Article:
My prayers go out to the Cubbies and their loyal fans [Is This the Year? (No, but...), Feb. 26]. As a lifelong member of Red Sox Nation, I too know the pains of late-season flops. I hope the bazillion dollars spent in the off-season works for them as it did for us. I'll keep the Cubs in my nightly discussions with God (just after the Red Sox).
Ken Gould, Somersworth, N.H.
In his farewell column, Steve Rushin may liken his career to that of Ernie Banks (AIR AND SPACE, Feb. 26), but I think it more resembles Tiki Barber's. Rushin wowed us with skill and creativity, and he is leaving the game in his prime with his fans wanting more.
William A. Stein, St. Paul
Your picture of the Daytona 500 on page 46 (Smashing Finish, Feb. 26) clearly shows that Mark Martin was ahead of Kevin Harvick as all hell was breaking loose behind them. For the safety of all the drivers, the yellow caution flag should have been displayed then, or even a few seconds before. The race should have been over at that moment, the field frozen, and Mark Martin should have been declared the winner.
Mark Schott, Canal Fulton, Ohio
I find it a little absurd that Tatyana McFadden and her mother are suing for her right as a wheelchair athlete to compete against students without disabilities in high school track meets (HIGH SCHOOL PLAYERS, Feb. 26). While I admire her desire and determination, her wheelchair gives her an obvious advantage and poses a risk to other runners. She has events in which she can compete against other wheelchair athletes.
Robert D. Newman, Medina, Ohio
Maybe the officials in Howard County, Md., should have to go around using a wheelchair to see what an advantage it is.
Matt Darlow, Brick, N.J.
In all Roy Williams's years coaching at Kansas, I never understood what a "secondary break" was. I do now, after reading Grant Wahl's story on the North Carolina offense (Fast and Furious, Feb. 26). It will be fun to watch the Jayhawks' defense demolish it when Kansas and North Carolina meet in Atlanta.
Greg Tamblyn, Kansas City, Mo.
Am I missing something in your story on Caron Butler (Turnaround Wizard, Feb. 26)? A kid is arrested 15 times by his 15th birthday, and he gets to go to UConn, on a full ride? How does that happen? Oh, that's right—he can dribble a basketball. Makes perfect sense to me.
Kristy Larson, Mukwonago, Wis.
Not every youth who has a record like Butler's needs an overbearing, profanity-spewing coach to have an inspirational turnaround. What they all need are mentors who believe in them and have high expectations. In detention facilities near where the Wizards play, I work with young people who thrive with structure, discipline and a positive outlook.
Takoma Park, Md.
Missing in Action
Jeff MacGregor says of the Asian Games (Everything is Illuminated, Feb. 26) that "Israel's invitation probably got lost in the mail." I am disappointed that SI dedicated so many pages to an event that so directly discriminates against any individual, let alone an entire country.
Jeffrey B. Scheer, Manlius, N.Y
The Swimsuit Issue
I hope Marisa Miller's innovative use of the iPod-as-bikini in the 2007 Swimsuit Issue catches on. I wouldn't mind seeing that on the beaches this summer.
Ranpal Chana, Saugus, Mass.
While SPORTS ILLUSTRATED has stretched, er, shrunk, its definition of "swimsuit" over the years, even SI is pushing it when you consider an iPod a swimsuit. Is it waterproof? Does it stay on when Marisa Miller moves? Can I get one with an earbud bikini top? Thank goodness she's not wearing a Shuffle.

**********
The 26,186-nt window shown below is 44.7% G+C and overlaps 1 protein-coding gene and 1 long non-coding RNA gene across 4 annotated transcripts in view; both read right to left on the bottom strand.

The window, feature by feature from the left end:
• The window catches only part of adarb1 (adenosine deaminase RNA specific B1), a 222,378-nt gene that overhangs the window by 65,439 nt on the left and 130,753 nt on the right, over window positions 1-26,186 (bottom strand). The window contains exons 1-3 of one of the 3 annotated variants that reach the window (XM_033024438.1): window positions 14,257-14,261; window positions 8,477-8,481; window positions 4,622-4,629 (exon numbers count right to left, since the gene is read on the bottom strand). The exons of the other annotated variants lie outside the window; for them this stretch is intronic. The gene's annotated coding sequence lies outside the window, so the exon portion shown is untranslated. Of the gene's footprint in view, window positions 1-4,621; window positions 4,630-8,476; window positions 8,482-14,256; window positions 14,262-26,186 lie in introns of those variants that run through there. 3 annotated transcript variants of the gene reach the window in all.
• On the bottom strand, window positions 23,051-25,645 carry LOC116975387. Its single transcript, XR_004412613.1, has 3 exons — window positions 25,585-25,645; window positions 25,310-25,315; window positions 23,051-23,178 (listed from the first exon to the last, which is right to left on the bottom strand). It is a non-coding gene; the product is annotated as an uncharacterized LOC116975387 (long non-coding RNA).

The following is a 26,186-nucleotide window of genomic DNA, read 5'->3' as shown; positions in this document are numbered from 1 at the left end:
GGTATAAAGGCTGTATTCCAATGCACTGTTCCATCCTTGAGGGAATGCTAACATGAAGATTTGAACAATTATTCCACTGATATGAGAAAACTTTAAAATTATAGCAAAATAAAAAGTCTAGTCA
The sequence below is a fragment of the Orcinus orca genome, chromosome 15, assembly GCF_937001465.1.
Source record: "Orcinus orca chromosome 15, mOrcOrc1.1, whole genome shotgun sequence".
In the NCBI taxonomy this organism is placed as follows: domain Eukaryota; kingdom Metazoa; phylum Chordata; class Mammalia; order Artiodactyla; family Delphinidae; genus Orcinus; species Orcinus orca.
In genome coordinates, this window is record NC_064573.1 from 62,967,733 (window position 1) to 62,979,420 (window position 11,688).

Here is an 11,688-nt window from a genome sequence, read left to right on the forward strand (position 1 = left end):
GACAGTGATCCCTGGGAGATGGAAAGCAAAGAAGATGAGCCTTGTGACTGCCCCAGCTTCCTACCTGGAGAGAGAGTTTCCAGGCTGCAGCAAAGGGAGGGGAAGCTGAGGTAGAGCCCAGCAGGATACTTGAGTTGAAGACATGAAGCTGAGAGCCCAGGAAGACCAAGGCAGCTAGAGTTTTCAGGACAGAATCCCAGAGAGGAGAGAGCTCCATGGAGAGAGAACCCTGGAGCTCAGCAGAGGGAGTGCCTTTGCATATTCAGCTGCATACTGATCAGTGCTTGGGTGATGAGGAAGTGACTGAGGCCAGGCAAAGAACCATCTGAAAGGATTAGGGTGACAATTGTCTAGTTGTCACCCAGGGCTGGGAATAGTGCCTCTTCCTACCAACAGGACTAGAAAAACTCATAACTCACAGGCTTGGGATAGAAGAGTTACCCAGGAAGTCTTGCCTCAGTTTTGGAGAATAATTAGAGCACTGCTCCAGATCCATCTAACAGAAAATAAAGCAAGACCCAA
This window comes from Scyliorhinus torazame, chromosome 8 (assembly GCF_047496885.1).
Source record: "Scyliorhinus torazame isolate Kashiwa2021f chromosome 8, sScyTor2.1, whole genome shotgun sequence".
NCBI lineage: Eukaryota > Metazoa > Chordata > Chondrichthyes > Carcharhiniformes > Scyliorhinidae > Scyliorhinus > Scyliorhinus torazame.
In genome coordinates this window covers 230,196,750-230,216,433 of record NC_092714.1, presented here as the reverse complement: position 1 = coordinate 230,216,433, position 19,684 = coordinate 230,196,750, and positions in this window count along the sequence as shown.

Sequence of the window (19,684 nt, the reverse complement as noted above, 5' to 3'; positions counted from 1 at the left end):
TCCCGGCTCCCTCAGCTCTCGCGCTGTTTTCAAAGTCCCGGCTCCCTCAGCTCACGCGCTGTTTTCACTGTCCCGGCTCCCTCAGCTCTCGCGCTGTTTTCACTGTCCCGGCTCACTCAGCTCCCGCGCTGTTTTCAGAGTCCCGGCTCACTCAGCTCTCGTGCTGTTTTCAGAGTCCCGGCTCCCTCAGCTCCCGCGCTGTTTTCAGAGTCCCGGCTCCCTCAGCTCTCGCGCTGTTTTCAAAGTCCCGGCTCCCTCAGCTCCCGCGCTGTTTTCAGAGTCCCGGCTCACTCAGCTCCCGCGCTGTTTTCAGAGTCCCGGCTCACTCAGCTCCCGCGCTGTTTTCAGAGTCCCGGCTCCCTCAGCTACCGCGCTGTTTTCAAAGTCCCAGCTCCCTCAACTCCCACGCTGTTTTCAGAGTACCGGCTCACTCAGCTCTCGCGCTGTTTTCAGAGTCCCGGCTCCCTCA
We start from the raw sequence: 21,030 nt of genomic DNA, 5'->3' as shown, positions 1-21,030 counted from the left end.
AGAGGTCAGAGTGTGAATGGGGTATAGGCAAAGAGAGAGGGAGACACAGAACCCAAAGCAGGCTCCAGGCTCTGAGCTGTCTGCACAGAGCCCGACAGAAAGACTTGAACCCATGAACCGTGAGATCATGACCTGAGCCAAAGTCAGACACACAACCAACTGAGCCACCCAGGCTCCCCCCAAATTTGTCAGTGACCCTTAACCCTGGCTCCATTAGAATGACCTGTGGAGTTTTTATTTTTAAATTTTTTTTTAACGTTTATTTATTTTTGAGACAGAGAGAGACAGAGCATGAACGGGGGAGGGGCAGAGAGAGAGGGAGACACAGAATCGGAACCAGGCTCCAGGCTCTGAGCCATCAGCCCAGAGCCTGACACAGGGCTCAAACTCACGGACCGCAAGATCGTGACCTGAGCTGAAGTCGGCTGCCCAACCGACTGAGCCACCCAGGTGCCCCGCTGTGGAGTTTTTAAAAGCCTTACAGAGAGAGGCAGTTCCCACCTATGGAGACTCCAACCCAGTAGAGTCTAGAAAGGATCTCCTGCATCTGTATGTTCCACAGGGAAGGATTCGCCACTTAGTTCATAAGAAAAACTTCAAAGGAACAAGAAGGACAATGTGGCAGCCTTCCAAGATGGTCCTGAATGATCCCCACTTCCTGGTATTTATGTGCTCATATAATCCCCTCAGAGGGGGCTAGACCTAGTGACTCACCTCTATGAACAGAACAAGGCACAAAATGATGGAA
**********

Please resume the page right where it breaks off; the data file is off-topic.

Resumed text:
Angela Binda, Reading, Mass.
Hail to the Chief
As a two-time Illinois graduate, I don't understand the logic behind the NCAA's and student activists' trashing of an honored, spine-tingling and goose-bump-raising tradition like the Chief Illiniwek mascot (SCORECARD, Feb. 26). Perhaps the state of Illinois (named after the Illinois or Illiniwek Indians) should also seek out a new, less offensive name.
George Phillips, Loveland, Colo.
Greed Is Good
Jack Vickers's melancholy over the loss of the International tournament (International Affair, Feb. 19) seems somehow disingenuous. Vickers attributes its demise to "a sense of greediness in the air." Of course, he's right. But Vickers is an unlikely figure to complain when his own solution for saving the tournament was a "Tour-record $20 million purse and a $10 million first prize."
Gary M. Crist, Palm Beach Gardens, Fla.
Amen to That
Kudos to Mike Lupica (MY SHOT, Feb. 19) for pointing out that Frank Chirkinian, the maestro of CBS's luminous telecasts from Augusta National, deserves induction into the World Golf Hall of Fame. But that would take care of only one of two deserving but not yet enshrined men who helped give the Masters "a tradition unlike any other." Herbert Warren Wind, the SPORTS ILLUSTRATED and New Yorker essayist, was crafting paeans to Augusta long before CBS's cameras arrived. Forty-nine years ago this spring Wind used the term "Amen Corner" to describe holes 11 through 13. In the years to come, modesty forbade Wind from claiming credit for one of the most enduring expressions in golf history. Wind and Chirkinian deserve to go into the Hall together.
Timothy M. Gay, Vienna, Va.
Great story on Byron Nelson and his record (MY SHOT, March 5), as well as the DiMaggio 56-game hitting streak and other feats. But the one record that will never be approached, let alone broken, is the 502 consecutive games played by NHL goalie Glenn Hall. That record has never gotten the recognition it deserves.
John Kirk, Shakopee, Minn.
After seeing rookie Bar Refaeli in this year's Swimsuit Issue, my request for next year can be summed up by the three B's: Bring Back Bar!
Rancho Cucamonga, Calif.
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